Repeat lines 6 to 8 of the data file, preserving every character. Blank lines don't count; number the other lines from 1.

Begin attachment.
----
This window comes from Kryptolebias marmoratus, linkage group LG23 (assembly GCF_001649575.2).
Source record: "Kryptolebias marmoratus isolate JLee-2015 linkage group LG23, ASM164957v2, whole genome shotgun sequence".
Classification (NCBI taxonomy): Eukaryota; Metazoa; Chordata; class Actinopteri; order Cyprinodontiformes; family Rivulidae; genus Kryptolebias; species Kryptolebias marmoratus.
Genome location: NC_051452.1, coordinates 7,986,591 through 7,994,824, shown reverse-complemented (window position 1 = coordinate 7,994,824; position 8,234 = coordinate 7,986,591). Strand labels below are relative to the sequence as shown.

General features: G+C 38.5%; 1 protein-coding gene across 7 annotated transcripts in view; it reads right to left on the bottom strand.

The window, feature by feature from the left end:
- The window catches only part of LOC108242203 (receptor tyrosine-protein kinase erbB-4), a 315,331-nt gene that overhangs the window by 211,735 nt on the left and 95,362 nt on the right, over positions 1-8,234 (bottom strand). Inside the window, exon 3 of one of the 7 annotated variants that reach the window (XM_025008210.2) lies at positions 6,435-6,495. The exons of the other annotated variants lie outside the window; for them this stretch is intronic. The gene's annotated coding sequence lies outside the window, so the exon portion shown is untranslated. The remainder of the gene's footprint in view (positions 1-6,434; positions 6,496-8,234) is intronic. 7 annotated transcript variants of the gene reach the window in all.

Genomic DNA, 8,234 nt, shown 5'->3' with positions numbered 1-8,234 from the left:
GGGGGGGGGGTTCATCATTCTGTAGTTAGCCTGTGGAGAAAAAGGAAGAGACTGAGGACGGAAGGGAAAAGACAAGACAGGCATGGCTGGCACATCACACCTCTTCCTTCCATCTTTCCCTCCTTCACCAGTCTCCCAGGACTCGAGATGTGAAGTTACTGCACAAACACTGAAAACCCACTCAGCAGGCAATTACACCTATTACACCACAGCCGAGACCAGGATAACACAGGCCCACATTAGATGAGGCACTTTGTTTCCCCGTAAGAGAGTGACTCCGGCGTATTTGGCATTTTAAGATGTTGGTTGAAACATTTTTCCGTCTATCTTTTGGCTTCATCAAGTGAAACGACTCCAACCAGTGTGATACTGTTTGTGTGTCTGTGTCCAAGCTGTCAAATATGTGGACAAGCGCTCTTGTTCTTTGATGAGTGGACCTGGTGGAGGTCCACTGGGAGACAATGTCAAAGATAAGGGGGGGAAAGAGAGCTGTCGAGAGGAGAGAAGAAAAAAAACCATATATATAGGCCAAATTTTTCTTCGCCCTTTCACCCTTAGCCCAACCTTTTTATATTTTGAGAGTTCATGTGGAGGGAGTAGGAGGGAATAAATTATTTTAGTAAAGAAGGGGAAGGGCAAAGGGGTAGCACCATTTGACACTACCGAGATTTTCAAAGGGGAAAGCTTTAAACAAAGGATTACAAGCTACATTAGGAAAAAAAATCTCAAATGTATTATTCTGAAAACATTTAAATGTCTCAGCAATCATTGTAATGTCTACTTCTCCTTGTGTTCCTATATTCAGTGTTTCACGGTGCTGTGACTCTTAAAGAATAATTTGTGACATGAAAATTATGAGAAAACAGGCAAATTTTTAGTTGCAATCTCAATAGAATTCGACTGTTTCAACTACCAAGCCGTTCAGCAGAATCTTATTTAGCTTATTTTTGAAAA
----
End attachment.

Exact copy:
The window, feature by feature from the left end:
- The window catches only part of LOC108242203 (receptor tyrosine-protein kinase erbB-4), a 315,331-nt gene that overhangs the window by 211,735 nt on the left and 95,362 nt on the right, over positions 1-8,234 (bottom strand). Inside the window, exon 3 of one of the 7 annotated variants that reach the window (XM_025008210.2) lies at positions 6,435-6,495. The exons of the other annotated variants lie outside the window; for them this stretch is intronic. The gene's annotated coding sequence lies outside the window, so the exon portion shown is untranslated. The remainder of the gene's footprint in view (positions 1-6,434; positions 6,496-8,234) is intronic. 7 annotated transcript variants of the gene reach the window in all.

Genomic DNA, 8,234 nt, shown 5'->3' with positions numbered 1-8,234 from the left: